Thursday, December 2, 2010

Maybe I'm Just in a Bad Mood


OK, here I go. I'm gonna do the one thing a writer is really really really not supposed to do on her blog: I'm gonna bitch about publishers for a second.

Let me be clear up front about what I'm not doing: I'm not whining about mistreatment. I've never submitted anything to a book publisher, nor do I even have any off-line friends who have had bad experiences with publishers, and I'm not here to bitch about editors' taste or how they wreck dreams or whatever.

My problem with publishers, based on information from agents' blogs, is this: they are so very precious that they can't be bothered to run their businesses like professionals. Ubiquitous errors on royalty statements, the right hand not knowing what the left hand is doing, inability and/or unwillingness to communicate any status to authors who have provided work at their request. These represent the kinds of basic organizational skills that companies of every size in every other industry have to keep current just to remain solvent. Why do we continue to excuse publishers for sloppiness we wouldn't tolerate in any other business partnership? They are like the Hollywood starlet who shows up five hours late for a photo shoot and then lets her dog pee on the $8000 designer gown, and everyone whose day she's ruined THANKS HER PROFUSELY FOR THE HONOR. Rather, they thank her people, because she can't be bothered to speak to anyone outside her circle.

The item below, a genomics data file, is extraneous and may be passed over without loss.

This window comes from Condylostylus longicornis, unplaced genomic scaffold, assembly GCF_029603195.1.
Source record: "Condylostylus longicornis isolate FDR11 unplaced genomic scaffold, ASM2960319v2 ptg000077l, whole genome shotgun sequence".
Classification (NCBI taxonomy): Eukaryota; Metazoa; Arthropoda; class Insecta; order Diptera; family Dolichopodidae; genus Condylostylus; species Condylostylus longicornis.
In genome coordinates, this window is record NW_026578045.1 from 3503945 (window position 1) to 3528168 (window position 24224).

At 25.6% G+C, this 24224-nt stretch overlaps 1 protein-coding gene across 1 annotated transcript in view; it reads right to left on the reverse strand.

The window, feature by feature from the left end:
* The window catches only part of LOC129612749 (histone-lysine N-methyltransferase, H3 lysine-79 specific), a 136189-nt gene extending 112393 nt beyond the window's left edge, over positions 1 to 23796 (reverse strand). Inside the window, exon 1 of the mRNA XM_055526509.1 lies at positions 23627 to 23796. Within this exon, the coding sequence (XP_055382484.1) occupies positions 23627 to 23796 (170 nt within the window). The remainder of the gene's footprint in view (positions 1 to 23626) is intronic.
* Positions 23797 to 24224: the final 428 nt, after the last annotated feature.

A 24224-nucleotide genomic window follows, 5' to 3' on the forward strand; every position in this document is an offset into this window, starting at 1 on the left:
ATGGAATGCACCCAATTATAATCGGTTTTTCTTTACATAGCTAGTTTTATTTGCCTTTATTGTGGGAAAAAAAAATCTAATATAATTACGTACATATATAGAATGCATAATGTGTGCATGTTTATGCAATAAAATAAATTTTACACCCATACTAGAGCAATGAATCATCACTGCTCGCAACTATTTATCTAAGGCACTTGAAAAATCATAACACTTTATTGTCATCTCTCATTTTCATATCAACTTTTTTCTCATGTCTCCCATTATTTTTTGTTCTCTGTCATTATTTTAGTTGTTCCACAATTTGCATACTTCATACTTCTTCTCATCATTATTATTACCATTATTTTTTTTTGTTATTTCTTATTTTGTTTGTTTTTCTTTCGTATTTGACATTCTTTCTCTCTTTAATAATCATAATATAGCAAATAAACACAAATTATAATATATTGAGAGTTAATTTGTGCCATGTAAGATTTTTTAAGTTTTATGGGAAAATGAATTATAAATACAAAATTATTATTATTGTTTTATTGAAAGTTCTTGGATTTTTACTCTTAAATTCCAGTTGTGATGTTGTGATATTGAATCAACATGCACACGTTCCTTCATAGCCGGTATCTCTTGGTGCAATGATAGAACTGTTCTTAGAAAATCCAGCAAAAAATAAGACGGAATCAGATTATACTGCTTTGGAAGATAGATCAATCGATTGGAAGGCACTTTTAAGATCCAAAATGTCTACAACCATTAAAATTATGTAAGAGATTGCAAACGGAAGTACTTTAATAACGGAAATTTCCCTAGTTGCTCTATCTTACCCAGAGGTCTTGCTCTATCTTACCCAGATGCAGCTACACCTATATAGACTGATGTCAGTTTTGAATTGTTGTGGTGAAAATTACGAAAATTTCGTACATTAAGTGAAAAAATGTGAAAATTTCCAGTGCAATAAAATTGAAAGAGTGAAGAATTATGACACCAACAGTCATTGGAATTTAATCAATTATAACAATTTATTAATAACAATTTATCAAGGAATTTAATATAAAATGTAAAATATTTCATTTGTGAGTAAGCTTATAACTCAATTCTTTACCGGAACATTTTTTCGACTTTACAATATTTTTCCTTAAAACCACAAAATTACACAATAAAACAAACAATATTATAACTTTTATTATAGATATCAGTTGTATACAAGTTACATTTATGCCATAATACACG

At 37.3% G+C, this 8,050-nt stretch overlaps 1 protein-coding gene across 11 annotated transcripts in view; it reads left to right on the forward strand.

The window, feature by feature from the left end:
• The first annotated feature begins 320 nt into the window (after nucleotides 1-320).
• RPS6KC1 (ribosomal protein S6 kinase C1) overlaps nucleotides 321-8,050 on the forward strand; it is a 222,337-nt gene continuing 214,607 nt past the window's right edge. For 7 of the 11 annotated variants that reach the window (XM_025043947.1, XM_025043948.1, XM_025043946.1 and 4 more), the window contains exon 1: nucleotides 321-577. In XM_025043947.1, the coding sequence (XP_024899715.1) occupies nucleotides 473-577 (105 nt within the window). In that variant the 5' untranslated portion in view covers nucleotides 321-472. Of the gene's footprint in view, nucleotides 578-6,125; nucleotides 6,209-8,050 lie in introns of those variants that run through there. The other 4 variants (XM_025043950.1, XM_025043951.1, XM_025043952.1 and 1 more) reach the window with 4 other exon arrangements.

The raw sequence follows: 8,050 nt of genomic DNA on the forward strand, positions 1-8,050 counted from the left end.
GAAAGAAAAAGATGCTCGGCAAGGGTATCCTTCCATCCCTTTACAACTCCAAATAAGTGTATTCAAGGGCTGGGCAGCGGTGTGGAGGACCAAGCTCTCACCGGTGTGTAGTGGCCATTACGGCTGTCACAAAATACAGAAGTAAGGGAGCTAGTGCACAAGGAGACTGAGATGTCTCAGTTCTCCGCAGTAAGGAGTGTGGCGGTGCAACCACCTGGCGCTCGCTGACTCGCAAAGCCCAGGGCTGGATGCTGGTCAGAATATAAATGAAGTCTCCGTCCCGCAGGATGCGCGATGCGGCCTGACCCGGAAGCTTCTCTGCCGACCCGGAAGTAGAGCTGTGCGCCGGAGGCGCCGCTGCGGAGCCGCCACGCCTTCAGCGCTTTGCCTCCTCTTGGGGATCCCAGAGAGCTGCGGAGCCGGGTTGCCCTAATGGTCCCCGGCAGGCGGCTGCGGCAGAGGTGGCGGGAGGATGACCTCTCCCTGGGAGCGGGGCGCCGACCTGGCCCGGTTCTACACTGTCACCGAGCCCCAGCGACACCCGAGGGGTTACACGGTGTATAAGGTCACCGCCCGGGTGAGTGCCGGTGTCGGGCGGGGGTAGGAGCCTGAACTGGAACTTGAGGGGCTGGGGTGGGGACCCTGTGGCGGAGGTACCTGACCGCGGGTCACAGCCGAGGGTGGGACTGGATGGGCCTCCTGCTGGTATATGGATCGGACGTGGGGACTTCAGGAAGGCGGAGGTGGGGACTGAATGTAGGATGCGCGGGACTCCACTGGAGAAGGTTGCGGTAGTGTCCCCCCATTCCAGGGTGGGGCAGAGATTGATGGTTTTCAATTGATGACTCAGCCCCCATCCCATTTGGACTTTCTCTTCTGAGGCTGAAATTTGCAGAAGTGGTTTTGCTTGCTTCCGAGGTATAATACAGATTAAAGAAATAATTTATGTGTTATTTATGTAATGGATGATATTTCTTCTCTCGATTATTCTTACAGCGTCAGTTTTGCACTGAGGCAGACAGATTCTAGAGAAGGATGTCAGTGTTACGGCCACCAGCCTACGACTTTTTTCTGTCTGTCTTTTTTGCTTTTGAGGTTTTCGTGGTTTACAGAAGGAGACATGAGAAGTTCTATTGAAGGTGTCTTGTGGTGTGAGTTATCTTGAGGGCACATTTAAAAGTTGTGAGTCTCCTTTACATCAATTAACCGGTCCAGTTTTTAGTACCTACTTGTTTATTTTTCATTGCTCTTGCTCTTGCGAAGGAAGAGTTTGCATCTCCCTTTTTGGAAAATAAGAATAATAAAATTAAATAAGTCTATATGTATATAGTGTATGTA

OK, it's true that I'm bitching about something I've no firsthand knowledge of. But all these anecdotes I hear bug me because I care - I want this industry to survive. But just like a bunch of alcoholic starlets, this brave new world will eat them unless they get their shit together and take some responsibility for themselves.


  1. I'm reading these posts backwards after having just read your "on the other hand" post. But I do agree with pretty much everything you say in both. My experience of contact with the publishing industry is that, by and large, they just ignore you. Surely basic politeness should apply here?

  2. I've heard the argument that politeness takes too much time, that you can't be polite to 10,000 authors a year or you'd never get any work done. I would agree with that, in the sense that I don't expect agents and editors to write hand-written notes to every person who contacts them.

    However, setting up an automated system that allows authors (and agents and editors themselves for that matter) to know the general status of submissions wouldn't be a huge investment but would go lightyears in terms of both goodwill and efficiency. There are such systems out there, both commercial and informal, but they appear to mostly be used by tech-savvy agents, only for queries, and even then are not the norm. If someone can tell me otherwise, I'D LOVE TO HEAR ABOUT IT!

    I also want to say that I don't feel agents or editors should feel any more obligation to unsolicited submissions that I do to my junk mail. But if they ask for it, then they are responsible for it. What I am most concerned about is when they request full manuscripts, and then sit on them for months or years, all the while the author is getting a ulcer, unable to concentrate on other writing, and asking himself hourly should I ask for an update today or should I wait another week? THIS is flat-out unprofessional, rude, and - intentionally or not - mean.

    I'm sure these people want to be jerks. I think they are just underpaid, overworked people doing what they can, and that a little efficiency borrowed from the 21st century would make EVERYONE happier.

  3. CORRECTION: I'm sure these people DO NOT want to be jerks!